“I know a lot more about how it affects him,” he said. “The stuff that happens with Dad, I avoid it.”
High cost of help
Private therapy is the main source of mental health help for veterans’ families since health care provided by the U.S. Department of Veterans Affairs is mainly geared to veterans. Therapy can be expensive. Many providers don’t take insurance. In addition, they often aren’t acquainted with military and veterans’ culture.
The Montinis’ therapist takes insurance, but because of the cost of the co-pay, the family restricts visits to every other month, Kristina said.
Some private organizations offer programs to help veterans’ families access mental health counseling but they generally serve limited geographic areas.
One such organization is the Cohen Veterans Network, founded and financed by billionaire Steven A. Cohen and headquartered in Stamford. It provides free or low-cost mental health counseling at 10 sites in the country, with a goal of expanding to 25. There are no treatment locations in Connecticut. The closest is at New York University’s Langone Health, which also offers teleconferencing counseling to Connecticut veterans and their families and to veterans who aren’t eligible for VA care.
Anthony M. Hassan, president and chief executive officer of Cohen Network, called for other philanthropists to fund programs like Cohen’s. He said it’s the only hope for meeting the needs of this population.
Hassan said that because of the lengthy wars in Iraq and Afghanistan, “one child can actually have grown up their entire life with their parent or parents impacted by war and deployment.”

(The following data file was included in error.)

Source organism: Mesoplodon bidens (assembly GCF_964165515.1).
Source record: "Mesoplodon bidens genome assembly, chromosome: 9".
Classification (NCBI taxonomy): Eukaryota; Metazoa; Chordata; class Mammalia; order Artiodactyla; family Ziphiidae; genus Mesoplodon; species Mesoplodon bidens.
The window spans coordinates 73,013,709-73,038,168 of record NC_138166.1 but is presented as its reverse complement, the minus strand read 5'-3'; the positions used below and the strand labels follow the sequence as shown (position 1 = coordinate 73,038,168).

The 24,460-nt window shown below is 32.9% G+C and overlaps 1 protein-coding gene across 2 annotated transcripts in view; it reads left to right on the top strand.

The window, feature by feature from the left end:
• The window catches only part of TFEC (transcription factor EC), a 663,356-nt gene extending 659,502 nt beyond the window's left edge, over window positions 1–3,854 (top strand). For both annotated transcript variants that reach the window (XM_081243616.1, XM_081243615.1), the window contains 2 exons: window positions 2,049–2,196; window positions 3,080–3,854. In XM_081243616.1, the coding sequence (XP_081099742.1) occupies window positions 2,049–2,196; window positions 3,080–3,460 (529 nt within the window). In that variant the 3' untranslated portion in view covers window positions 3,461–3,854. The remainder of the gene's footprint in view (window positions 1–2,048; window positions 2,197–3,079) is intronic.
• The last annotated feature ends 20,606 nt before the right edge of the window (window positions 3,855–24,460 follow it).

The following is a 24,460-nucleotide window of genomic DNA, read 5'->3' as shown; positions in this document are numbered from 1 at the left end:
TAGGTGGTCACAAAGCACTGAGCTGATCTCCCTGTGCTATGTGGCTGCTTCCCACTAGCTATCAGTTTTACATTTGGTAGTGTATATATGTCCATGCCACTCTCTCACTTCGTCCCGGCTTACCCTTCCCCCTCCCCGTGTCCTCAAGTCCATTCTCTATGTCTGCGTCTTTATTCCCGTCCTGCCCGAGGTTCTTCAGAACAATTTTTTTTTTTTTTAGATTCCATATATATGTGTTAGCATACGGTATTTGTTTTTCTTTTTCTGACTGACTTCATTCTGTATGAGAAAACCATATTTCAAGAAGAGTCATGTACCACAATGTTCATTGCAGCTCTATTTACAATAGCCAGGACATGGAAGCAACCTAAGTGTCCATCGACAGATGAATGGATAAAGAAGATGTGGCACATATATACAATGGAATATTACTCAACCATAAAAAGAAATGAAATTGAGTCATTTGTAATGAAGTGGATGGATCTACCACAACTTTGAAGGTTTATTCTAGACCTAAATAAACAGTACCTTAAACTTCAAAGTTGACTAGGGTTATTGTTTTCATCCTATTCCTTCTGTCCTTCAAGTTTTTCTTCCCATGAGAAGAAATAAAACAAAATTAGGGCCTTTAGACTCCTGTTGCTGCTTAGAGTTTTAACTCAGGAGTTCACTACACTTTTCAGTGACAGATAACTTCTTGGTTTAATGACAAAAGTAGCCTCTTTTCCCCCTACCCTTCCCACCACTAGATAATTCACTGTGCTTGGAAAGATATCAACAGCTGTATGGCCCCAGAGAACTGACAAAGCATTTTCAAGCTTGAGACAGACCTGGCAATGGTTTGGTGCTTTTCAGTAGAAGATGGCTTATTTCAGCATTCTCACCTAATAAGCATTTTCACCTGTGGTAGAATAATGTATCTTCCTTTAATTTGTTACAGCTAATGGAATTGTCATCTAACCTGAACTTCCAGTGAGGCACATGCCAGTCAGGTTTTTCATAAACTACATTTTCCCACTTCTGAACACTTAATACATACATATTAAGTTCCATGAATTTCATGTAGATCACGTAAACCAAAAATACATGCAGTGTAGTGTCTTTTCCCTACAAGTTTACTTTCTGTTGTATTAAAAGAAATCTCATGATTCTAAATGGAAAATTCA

He said “family members can’t help but be impacted,” but added that “families are often an afterthought.”
Another resource is Give An Hour, an online state-by-state directory of licensed therapists who will donate at least one free hour of counseling to a veteran or family members. The service is anonymous and confidential. The therapists have a background in treating trauma and aren’t required to have experience treating veterans but are encouraged to participate in training about military culture, said Nancy Rice, chief operating officer.
Home Base, based in Boston, provides residential and outpatient treatment to veterans and services to families. It has served a few Connecticut veterans and family members in Boston and trained nearly a thousand Connecticut clinicians in military and veterans’ culture, according to a spokesperson.
The history of mental health repercussions for veterans’ family members is long, advocates say.
Roni Avinadav, a clinical psychologist at the Cohen clinic at NYU, developed a training protocol to help parents “understand how their trauma history is affecting their lives and their children.”
“It’s clear there is a need” for more mental health services for veterans’ families, she said, adding “whatever can be done to help these families, they deserve more.”
This story was reported under a partnership with the Connecticut Health I-Team (www.c-hit.org)